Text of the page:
By Shelley Harris, Children’s Librarian
Have you ever explored the little side yard of the Maze Branch Library (pictured above)?
It’s not exactly quiet, because it’s right next to the expressway. But it can still be a cozy place to curl up with a book, do some yoga on the grass, watch for butterflies in the pollinator garden, or, during the summer, harvest some herbs to bring home from the Community Sensory Garden.
I’ve written before about why we began this garden, which is planted and tended to in classes all summer by disabled youth. Everyone deserves the opportunity to be a part of and give back to their community!
We’re excited to get kids back into the dirt after so many Covid years. This summer, we’ll be planting vegetables, plus our usual herbs. Everything we grow will be used by the kids and teens as they make gluten- and dairy-free recipes in classes each month.
We want everyone in Oak Park to feel empowered to take herbs and veggies home with them to enjoy. What isn’t harvested by you or our classes will be donated by the kids to Beyond Hunger. There’s plenty for everyone! (Especially mint. Please take our mint. We beg you.)
Whether your family attends our classes or not, there’s a lot of fun to be had in any garden! Let’s explore.
Videos to watch
Jenny and I have a tour of what we grew last year:
I love using the Seek app to identify plants, but it’s fun to start by describing them and comparing plants you see growing. This is a great way to practice math and science skills, too.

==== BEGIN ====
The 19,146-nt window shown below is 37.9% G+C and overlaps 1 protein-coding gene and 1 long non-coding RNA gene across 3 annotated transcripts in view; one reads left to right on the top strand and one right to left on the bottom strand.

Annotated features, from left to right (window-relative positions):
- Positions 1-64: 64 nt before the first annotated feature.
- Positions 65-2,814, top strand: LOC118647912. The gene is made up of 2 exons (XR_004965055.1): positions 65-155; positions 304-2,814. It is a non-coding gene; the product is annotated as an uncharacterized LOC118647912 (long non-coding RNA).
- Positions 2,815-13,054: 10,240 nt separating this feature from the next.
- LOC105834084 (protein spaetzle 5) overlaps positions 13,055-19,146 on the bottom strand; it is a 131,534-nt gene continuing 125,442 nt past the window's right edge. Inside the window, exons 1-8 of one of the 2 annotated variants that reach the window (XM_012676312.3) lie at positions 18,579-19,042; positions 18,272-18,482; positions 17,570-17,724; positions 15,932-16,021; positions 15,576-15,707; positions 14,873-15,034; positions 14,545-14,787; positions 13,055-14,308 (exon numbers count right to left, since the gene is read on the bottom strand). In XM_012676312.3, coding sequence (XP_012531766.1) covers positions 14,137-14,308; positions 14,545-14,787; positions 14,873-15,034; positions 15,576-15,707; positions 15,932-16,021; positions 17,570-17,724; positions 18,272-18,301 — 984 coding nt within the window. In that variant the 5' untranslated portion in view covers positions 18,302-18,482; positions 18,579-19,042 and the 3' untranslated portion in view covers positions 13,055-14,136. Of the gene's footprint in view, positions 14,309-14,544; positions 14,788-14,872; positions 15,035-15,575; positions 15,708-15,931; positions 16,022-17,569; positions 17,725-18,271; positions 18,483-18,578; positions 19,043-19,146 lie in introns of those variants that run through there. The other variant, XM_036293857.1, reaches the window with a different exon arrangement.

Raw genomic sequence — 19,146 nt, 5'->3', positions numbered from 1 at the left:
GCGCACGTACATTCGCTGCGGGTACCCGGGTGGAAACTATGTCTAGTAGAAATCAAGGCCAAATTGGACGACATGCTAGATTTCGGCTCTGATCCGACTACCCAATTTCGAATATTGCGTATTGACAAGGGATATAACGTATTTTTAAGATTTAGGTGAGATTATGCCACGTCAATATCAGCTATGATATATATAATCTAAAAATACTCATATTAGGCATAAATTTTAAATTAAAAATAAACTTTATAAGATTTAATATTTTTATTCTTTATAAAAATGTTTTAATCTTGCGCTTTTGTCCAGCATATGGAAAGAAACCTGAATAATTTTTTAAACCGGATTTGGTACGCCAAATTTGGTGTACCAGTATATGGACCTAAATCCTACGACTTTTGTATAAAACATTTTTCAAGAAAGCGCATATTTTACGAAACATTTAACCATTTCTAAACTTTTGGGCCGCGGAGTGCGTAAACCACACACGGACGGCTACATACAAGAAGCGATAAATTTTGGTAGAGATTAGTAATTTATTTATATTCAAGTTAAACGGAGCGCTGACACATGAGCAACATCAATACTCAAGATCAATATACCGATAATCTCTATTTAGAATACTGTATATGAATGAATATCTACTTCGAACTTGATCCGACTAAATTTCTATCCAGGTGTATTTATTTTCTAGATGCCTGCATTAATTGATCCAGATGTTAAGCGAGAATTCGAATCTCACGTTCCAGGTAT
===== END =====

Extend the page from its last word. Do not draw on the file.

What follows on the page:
Gardens are an outdoor classroom
New emails from Hedda Sharapan, of the Fred Rogers Center, make my day. Last week’s was perfect for the season and this post: Plant One Seed, Grow Two Lessons.
In our garden classes, we often highlight math, science, and literacy. Fred and Hedda point out that there’s a social-emotional learning aspect, too: There’s waiting for things to sprout, and learning that growing takes time, but it happens even when you can’t see it. That’s challenging for kids to understand!
Gardening also offers exercise, builds healthy eating habits, and reduces stress—something even kids need. There’s a lot of decision-making, too: what do I want to grow? Does this light work better, or this one?
You don’t need a yard to grow things, either. Use a windowsill or grow herbs in your kitchen.
If you’re wondering about the best plants to start with for kids, this article has a number of suggestions and great resources.
Check out these books for inspiration!
- Planting a Garden in Room 6 shows kindergartners at work in their garden: great for kids to emulate!
- Up in the Garden, Down in the Dirt is great for kids who want to know why things happen, and how.
- Garden to Table has simple recipes for good food that is easy to grow.
- Have a kid who loves French fries? Learn how to grow some potatoes!
- Sometimes growing food isn’t enough. Sometimes, you need fairies to visit, too. Design your own fairy garden!
Shelley is a children’s librarian with a passion for early literacy, serving and celebrating the disability community, and exploring technology. She can often be found practicing storytime songs with her black lab, Bingo.